8 elegant churches, synagogues on Woodward in Detroit

Gorgeous churches and former synagogues line Woodward Avenue near downtown Detroit.

They are architectural gems, many of them more than a century old, with fascinating histories.

Here are eight notable churches and synagogues along the southern part of Detroit’s main artery, once called Piety Hill. (All photos by Steve Neavling)

1. Cathedral of the Most Blessed Sacrament

Woodward Church

9844 Woodward
Opened: 1915
Architect: Henry A. Walsh
Architectural details: Gothic Revival design, built with sandstone and limestone, pointed arches, large stained glass.
Notable history: Seat of the archbishop of the Roman Catholic Archdiocese of Detroit.
Status: Occupied

2. Metropolitan United Methodist Church

Woodward Church

8000 Woodward
Opened: 1926
Architect: William E. N. Hunter
Architectural details: English Gothic style, gabled roof, built from a rare ochre granite. Enormous building housed a sanctuary, auditorium, chapel, meeting rooms, dining rooms, gymnasium and classrooms.
Notable history: Had the largest Methodist congregation in the world in the mid-1930s.
Status: Occupied

3. First Presbyterian Church

woodward First Presbyterian Church
2930 Woodward
Opened: 1889
Architect: George D. Mason and Zachariah Rice
Architectural details: Richardson Romanesque style, built from red sandstone and includes Tiffany stained-glass windows. Floor plan is shaped like a Greek cross.
Notable history: The widening of Woodward Avenue in 1936 forced the church to move its exquisitely carved entrance to the side facing Edmund Place.

Status: Occupied

4. First Unitarian Church (Burned down May 10, 2014)

First Unitararian Church Woodward_1951

2870 Woodward
Opened: 1890
Architect: Donaldson and Meier
Architectural details: Romanesque Revival design, gabled facade, built of red sandstone
Notable history: After the widening of Woodward in the mid-1930s, the building was sold and had several owners before being abandoned by neglectful owners.
Status: Abandoned

5. Temple Beth-El (Now Bonstelle Theatre)

Woodward Bonstelle

3424 Woodward
Opened: 1902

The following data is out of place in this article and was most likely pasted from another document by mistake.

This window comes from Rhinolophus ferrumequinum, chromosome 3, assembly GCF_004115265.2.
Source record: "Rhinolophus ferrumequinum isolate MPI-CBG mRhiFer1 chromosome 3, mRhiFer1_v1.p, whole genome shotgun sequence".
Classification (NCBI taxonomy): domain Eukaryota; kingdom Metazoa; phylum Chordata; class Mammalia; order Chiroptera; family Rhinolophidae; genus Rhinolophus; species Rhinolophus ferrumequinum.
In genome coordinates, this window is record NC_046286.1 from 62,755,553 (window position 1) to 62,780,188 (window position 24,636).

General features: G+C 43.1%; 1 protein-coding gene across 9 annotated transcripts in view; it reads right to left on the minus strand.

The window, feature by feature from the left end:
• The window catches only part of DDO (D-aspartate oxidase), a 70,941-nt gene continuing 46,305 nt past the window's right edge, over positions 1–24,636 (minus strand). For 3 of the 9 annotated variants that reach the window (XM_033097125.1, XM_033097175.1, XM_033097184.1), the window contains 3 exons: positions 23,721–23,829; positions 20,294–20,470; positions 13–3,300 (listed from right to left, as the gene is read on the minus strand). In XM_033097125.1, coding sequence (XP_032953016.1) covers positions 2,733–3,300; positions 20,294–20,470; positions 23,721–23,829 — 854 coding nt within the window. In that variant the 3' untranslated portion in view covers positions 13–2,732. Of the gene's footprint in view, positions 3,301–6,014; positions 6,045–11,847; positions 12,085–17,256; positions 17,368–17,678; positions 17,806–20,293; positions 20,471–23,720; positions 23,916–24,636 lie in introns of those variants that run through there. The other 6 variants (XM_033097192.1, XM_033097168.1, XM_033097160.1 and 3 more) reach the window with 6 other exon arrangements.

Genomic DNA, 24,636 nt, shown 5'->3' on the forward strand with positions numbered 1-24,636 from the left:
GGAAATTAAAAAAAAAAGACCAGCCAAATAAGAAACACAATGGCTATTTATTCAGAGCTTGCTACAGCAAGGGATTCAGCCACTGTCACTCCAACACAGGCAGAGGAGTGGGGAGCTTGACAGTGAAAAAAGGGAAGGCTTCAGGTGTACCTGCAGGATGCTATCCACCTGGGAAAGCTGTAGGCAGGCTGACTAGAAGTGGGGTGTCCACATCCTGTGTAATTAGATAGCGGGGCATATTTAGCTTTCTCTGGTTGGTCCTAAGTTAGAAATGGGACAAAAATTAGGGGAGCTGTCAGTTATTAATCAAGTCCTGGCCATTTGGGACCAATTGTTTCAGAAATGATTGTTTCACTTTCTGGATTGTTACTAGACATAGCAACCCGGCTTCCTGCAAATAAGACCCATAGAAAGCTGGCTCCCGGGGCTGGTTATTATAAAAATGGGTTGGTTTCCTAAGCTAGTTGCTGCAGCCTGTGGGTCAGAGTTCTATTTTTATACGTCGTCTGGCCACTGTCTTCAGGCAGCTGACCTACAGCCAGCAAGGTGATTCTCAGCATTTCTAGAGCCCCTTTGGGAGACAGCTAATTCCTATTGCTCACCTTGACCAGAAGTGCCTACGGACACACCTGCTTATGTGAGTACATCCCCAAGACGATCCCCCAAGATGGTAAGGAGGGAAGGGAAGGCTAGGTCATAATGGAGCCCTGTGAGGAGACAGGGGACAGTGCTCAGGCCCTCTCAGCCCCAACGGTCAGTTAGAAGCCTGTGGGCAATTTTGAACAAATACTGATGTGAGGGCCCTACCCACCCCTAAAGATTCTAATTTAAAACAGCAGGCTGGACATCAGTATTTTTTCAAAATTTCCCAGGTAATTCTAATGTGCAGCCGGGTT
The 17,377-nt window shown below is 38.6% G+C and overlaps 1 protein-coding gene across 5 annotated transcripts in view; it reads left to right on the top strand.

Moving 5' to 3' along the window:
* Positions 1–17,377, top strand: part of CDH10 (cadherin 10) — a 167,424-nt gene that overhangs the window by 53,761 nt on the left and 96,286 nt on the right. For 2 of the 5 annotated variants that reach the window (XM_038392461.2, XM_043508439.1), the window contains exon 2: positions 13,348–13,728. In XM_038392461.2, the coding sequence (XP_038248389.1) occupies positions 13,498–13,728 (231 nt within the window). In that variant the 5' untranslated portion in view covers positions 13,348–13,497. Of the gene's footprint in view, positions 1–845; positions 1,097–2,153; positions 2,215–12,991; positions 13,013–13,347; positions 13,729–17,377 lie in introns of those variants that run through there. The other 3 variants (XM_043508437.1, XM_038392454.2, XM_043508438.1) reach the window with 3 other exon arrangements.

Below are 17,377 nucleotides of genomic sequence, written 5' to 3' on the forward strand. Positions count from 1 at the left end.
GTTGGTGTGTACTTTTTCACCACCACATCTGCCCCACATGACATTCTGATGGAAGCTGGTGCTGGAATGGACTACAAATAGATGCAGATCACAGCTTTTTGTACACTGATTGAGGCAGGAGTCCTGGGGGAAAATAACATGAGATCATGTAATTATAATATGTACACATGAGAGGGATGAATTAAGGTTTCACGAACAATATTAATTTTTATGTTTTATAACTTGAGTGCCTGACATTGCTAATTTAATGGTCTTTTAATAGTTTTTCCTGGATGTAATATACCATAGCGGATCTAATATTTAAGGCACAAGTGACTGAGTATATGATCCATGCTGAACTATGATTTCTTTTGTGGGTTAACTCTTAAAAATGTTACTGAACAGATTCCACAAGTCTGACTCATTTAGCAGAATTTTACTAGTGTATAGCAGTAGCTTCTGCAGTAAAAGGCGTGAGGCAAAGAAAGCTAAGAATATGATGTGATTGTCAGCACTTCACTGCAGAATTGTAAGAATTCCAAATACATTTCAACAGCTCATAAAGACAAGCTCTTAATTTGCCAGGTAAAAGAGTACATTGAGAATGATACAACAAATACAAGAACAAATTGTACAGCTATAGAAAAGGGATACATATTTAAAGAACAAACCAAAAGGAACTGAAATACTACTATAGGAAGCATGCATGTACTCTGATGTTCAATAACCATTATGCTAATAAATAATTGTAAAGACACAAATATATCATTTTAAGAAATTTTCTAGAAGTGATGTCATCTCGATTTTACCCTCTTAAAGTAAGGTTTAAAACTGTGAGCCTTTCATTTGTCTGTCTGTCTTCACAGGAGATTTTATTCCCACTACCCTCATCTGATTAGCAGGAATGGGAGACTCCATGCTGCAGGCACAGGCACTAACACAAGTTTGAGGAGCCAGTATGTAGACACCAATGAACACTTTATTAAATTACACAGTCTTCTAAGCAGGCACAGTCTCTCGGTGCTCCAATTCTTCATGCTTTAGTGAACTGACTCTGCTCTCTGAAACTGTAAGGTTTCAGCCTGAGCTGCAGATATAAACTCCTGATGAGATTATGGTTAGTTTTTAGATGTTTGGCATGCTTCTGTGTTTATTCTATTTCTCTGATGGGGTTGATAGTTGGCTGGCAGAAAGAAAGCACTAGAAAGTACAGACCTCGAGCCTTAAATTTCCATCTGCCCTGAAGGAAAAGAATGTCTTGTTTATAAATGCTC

Architect: Albert Kahn
Architectural details: Beaux-Arts style, with prominent dome, gabled wings
Notable history: The building was sold in the 1920s and converted into a theater by architect C. Howard Crane.
Status: Occupied

6. Woodward Avenue Presbyterian Church

Woodward Avenue Presbyterian Church1

8501 Woodward
Opened: 1911
Architect: Sidney R. Badgley
Architectural details: Gothic Revival style, rock and limestone exterior, octagonal sanctuary
Notable history: The congregation peaked at more than 2,000 in the early 1920s, making it one of the largest Presbyterian churches in Detroit.
Status: Abandoned

7. St. John’s Episcopal Church

St. John's Episcopal Church_2139

2326 Woodward
Opened: 1859
Architect: Albert Jordan and James Anderson
Architectural details: Victorian Gothic Revival design, with a rubble limestone facade, 105-foot-high belfry
Notable history: The oldest surviving church on Woodward, spearheaded by future Gov. Henry Porter Baldwin.
Status: Occupied

8. Temple Beth-El (Now Lighthouse Cathedral)

Temple Beth El

8801 Woodward
Opened: 1921
Architect: Albert Kahn
Architectural details: Neoclassical design, built with limestone, flat-roofed, with eight ionic columns.
Notable history: Many of the services were broadcast on the radio, and First Lady Eleanor Roosevelt visited twice.
Status: Occupied

Steve Neavling

Steve Neavling lives and works in Detroit as an investigative journalist. His stories have uncovered corruption, led to arrests and reforms and prompted FBI investigations.

  • Gregory Watson

    Great article, Steve.

  • fallopia

    A note about their current use / abandonment status would’ve been edifying.

    • muckraker_steve

      Good point. Thank you.

  • josephtremblay

    The photo associated with Cathedral Church of St. Paul in this post is, in fact, the Archdiocese of Detroit’s Cathedral of the Most Blessed Sacrament (9844 Woodward, just south of Trowbridge).

    • muckraker_steve

      Thank you!

  • Billy Blake

    They truly are some beautiful buildings. It’s sad about what happen to the First Unitarian Church. Hope they find who is responsible for burning it down. Its also nice not to see these churches without a bunch of graffiti sprayed all over them .